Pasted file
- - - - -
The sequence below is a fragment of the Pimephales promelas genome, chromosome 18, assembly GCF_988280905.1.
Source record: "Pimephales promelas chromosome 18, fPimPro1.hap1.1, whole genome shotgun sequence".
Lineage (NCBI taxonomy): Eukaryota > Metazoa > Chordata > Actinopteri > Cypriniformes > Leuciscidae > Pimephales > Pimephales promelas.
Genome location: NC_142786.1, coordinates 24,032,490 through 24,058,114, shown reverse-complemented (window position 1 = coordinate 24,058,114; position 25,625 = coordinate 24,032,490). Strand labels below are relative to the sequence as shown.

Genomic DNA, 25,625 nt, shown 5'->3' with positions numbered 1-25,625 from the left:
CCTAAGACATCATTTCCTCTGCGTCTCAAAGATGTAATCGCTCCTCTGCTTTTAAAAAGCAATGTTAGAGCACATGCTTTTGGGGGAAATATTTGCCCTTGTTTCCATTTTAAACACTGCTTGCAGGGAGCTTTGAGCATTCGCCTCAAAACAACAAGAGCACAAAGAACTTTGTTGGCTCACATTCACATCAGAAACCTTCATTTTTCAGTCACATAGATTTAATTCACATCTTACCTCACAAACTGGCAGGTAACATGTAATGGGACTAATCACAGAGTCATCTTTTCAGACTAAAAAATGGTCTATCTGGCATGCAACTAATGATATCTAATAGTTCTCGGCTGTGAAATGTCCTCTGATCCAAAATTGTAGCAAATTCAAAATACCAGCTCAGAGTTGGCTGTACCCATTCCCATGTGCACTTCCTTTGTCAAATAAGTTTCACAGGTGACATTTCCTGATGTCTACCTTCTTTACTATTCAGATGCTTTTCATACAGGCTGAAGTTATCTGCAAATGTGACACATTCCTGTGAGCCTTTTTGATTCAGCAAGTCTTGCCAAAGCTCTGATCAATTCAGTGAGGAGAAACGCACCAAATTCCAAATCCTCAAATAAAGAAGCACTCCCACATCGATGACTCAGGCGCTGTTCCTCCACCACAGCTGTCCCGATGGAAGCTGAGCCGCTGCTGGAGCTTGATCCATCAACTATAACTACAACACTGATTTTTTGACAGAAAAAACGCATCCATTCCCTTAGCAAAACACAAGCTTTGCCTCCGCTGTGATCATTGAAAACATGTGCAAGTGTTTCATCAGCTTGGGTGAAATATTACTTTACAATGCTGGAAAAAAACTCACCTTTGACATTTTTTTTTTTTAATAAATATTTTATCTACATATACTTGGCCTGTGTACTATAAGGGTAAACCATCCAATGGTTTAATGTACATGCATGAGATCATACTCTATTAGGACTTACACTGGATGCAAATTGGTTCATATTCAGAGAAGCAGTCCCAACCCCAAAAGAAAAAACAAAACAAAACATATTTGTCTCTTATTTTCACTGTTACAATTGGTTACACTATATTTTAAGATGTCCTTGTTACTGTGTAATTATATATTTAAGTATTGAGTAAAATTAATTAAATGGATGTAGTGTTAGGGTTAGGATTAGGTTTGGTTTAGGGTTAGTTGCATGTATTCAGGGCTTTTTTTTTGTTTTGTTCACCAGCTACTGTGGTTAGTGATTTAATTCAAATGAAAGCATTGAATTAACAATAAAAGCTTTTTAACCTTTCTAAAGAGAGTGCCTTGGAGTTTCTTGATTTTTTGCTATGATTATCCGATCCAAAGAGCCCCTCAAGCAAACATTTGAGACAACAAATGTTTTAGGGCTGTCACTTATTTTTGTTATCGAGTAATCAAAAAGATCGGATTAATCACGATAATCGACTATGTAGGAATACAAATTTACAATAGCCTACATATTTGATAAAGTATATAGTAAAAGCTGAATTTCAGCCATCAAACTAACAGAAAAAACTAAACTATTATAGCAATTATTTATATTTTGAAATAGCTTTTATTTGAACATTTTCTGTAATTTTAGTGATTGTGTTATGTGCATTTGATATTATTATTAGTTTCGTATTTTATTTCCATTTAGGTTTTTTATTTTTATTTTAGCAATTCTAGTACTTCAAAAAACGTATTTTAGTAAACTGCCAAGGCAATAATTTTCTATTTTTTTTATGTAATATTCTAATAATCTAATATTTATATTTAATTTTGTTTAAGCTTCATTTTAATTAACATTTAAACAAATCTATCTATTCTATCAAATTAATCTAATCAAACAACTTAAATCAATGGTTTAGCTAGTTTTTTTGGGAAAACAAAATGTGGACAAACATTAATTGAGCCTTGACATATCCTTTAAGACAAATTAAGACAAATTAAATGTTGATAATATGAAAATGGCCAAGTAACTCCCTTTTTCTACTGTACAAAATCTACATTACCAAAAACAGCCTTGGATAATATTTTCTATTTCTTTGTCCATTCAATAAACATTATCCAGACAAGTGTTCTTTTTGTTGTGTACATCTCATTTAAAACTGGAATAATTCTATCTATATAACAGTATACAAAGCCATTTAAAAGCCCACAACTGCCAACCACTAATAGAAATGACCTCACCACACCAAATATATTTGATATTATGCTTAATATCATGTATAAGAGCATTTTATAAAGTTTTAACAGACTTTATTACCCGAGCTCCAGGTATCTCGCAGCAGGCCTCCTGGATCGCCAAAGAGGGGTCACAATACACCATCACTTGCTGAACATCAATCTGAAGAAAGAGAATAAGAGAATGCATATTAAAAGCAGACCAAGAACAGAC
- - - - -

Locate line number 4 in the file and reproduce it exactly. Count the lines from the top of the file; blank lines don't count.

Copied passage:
Genome location: NC_142786.1, coordinates 24,032,490 through 24,058,114, shown reverse-complemented (window position 1 = coordinate 24,058,114; position 25,625 = coordinate 24,032,490). Strand labels below are relative to the sequence as shown.